Tim's birthday is on September 29th. He's 7 years old. Tom's birthday is on August, 23rd. He's still only 6 years old. Both of them will attend the first class in primary school this autumn. Why? They are in the same age group. However, there's nearly one year of age difference and as we all know, one year difference means a lot in terms of a cognitive development, particularly during childhood and adolescence.

In most countries and public school systems, a one year age difference is the maximum, and still it is very common. We also call this difference of age in the same age group relative age. In most sports, cut-off dates such as the turn of the year are also applied in order to avoid large age differences and provide fair competition as well as equal opportunities.

What are the consequences and problems of a highly different relative age?

In schools, studies provide evidence that younger pupils have more academic problems than older ones. When starting school at an early age, pupils are more likely to be classified as learning disabled and achieve less than their classmates. Even though these significant differences exist at the start, they level out in the following years. The reason might be that the hard work of younger students pays back later on. Also, "weaker" students might get more attention. This hard work might even lead to superior performances in the long term as academic success is determined by high motivation and persistence rather than by relative age effects.

However, we also know that – compared to school – younger children are more likely to drop out in sports instead of continuing voluntarily. The main difference between sports and school is that school is compulsory, doing sports voluntary.  

What influences the relative age effect?

The more potential athletes for a team, the stronger the relative age effect (RAE) occurs. Let's say there are 10 potential climbers in the Youth B category (under 16) but there are only four open places for competing internationally. As you can see, there will be a strong competition. The RAE is particularly strong in this male category (age 14-15). Obviously, the more popular the sport is, the more likely the RAE occurs because there will be more competition... The RAE in very popular sports such as soccer will always be really strong.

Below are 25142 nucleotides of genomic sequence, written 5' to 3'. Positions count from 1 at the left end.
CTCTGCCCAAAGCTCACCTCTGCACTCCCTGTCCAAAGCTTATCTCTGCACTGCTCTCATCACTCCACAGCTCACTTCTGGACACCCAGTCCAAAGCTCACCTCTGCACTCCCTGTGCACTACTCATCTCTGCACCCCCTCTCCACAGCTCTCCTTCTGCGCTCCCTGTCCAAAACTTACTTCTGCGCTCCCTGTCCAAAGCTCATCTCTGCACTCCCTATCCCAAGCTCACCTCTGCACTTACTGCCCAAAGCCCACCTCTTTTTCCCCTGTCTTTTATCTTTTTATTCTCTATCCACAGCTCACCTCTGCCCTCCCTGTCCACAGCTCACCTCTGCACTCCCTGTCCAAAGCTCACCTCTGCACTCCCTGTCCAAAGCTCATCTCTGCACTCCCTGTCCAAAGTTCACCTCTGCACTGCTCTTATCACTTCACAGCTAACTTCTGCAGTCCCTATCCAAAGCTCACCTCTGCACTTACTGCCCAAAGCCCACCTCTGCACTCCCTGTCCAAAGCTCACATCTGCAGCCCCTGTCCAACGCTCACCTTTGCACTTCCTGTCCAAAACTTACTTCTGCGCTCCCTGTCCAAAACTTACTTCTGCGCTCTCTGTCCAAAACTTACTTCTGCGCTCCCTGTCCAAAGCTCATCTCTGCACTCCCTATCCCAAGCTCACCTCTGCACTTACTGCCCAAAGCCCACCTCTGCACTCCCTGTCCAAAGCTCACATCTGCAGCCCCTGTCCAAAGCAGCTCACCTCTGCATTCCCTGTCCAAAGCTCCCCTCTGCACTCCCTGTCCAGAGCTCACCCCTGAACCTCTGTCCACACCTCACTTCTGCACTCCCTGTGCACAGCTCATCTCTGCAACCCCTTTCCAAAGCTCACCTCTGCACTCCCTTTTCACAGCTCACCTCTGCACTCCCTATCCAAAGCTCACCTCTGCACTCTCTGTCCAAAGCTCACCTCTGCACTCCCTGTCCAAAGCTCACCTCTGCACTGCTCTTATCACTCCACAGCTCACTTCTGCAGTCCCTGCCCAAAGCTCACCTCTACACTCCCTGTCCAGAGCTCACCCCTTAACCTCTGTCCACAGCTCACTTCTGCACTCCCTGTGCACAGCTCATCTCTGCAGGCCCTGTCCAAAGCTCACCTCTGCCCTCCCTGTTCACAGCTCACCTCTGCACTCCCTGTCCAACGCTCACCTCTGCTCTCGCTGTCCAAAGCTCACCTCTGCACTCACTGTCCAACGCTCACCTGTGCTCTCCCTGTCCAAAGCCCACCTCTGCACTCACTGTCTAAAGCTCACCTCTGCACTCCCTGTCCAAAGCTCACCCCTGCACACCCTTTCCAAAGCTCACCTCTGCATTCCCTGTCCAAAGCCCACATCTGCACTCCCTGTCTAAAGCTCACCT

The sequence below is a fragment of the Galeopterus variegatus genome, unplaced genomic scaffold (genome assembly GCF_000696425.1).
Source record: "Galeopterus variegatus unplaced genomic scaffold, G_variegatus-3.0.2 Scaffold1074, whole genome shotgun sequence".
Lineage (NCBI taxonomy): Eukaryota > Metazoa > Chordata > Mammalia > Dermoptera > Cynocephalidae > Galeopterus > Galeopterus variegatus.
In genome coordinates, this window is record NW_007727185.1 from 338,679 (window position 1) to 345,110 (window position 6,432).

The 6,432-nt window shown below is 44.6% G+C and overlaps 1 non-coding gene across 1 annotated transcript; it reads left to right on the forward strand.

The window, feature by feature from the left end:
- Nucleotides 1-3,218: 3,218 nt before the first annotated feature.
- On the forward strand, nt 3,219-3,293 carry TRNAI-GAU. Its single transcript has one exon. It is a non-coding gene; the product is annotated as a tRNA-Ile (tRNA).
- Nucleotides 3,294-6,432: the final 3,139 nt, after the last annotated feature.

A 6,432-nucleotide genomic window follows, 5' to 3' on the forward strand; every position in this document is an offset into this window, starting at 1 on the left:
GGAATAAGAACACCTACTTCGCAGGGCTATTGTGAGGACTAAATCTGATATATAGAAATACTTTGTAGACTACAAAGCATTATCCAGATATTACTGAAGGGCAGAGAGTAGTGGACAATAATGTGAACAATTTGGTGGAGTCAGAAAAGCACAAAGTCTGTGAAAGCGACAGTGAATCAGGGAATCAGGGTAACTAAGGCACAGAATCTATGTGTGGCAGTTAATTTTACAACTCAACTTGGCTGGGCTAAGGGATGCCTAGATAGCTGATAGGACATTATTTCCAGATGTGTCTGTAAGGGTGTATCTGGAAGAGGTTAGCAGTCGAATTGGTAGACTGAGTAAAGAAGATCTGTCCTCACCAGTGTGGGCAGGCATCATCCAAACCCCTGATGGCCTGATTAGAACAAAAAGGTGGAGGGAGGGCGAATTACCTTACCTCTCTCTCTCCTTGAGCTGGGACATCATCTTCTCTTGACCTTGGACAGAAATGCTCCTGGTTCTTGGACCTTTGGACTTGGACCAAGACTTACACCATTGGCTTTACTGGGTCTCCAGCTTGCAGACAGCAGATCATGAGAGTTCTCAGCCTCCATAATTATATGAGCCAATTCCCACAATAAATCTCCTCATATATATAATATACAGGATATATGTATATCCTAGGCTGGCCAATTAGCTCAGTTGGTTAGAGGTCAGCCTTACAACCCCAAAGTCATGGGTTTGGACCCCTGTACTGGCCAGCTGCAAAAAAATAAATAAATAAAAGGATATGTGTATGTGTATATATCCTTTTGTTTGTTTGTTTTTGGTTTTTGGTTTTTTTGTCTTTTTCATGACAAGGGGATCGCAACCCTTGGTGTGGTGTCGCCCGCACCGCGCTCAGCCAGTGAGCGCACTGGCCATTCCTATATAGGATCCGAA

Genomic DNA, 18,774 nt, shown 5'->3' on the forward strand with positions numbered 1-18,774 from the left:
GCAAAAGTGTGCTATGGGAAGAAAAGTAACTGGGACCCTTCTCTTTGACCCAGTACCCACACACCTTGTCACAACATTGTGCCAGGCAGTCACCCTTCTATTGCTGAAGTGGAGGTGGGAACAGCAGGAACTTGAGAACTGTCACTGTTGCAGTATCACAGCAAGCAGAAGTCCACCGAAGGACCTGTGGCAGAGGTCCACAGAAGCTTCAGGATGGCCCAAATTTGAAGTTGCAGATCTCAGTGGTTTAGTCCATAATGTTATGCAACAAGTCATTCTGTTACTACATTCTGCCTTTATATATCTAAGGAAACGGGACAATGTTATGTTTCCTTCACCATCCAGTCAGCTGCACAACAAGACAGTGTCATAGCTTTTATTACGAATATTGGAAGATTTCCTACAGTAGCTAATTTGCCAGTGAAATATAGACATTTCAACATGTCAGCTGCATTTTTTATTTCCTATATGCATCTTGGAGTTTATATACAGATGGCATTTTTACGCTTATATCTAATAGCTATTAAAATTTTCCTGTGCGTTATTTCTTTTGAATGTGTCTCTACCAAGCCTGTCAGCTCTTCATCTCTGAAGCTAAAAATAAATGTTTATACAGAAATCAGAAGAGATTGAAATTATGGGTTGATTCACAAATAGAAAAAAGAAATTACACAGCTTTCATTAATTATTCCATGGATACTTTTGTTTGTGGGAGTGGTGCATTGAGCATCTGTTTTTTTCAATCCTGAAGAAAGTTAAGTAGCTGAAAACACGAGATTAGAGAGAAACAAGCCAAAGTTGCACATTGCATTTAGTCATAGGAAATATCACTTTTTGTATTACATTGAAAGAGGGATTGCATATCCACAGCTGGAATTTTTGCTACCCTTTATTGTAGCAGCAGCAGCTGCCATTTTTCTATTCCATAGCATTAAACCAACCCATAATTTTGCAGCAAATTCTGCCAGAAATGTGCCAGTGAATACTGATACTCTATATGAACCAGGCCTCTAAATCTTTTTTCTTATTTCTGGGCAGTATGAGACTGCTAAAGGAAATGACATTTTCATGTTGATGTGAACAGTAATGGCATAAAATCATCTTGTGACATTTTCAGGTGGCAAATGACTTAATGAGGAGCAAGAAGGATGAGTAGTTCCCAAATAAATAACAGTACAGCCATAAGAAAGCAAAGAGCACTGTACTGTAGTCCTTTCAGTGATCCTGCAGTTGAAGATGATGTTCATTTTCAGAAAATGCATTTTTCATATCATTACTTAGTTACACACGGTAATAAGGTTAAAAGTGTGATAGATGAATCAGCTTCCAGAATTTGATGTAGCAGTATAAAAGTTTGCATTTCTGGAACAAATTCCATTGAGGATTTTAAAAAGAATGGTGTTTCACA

Being successful in a sport requires certain physical capabilities. Our physical capabilities strongly correlate with our chronological age. Fair enough, Tim (from our school example) might be taller and physically more developed than Tom, even though they are in the same age group. In certain situations, e.g. climbing in finals at a bouldering competition, he will have an advantage compared to Tom since he can reach certain holds better and therefore needs less power. He might be taller and more powerful e.g. in doing pull-ups or sit-ups. A disadvantage due to relative age together with a late maturation can make it impossible for young players to compete. 

Another factor that influences the relative age effect is our psychological maturity. Perceived competence is e.g. one important factor for our performance and development. What does this mean? Tim feels competent in climbing (= in a certain activity or domain). This is important because it facilitates reaching his goals (e.g. getting onto the podium in a national competition). Perceiving competence in a certain field is also very satisfying – Tim knows he is good at climbing, he achieves his goals and he knows that if he keeps training, he will just get better at it (if he engages he will effectively improve). The older we become, the more accurate our perceived competence becomes in relation to our actual performance. We are less accurate when we're 8 to 9 years old but become better at the age of 10 to 13. The higher our perceived performance, the more intrinsically motivated we are. Tim really enjoys what he's doing! Why is it important that our actual and perceived competence are similar? Well, if we perceive ourselves as being really competent at something but keep failing at these exact things, we can very easily get really frustrated! This means, athletes with a higher relative age are more likely to continue and enjoy what they are doing and not giving up due to their advantage in their cognitive development.

Last but not least, our experience is influenced by the RAE. Tim is nearly one year older than Tom – which means he had one year more of experience, which means more training. We also know that older athletes are often more likely to be chosen to be on a team...

What can we do to better deal with RAE?

Most importantly, coaches must be fully aware of the RAE and try to make their judgements and decisions on who to take to e.g. international competitions based on the knowledge that there are physical and psychological difference between kids of the same age group.

A possible step could be to look at athletes' technical strength instead of their physical strength. Coaching should be equal to all athletes – independent on their age. It should be encouraging and motivating. A coach should maintain interest and motivation. Being allowed to participate in different competitions are a necessary motivation factor to keep the drop out quote low. 

Last but not least, coaches should rather focus on individual improvement than (unfairly) comparing athletes to older ones of the same age group or focussing on winning.

Have you ever had athletes in your team where you had difficulties in deciding on whether or not to take them to international competitions and where the relative age had an obvious effect on athletes' performances (e.g. in trials)? How did you deal with these situations, what did you learn and what would you do differently today?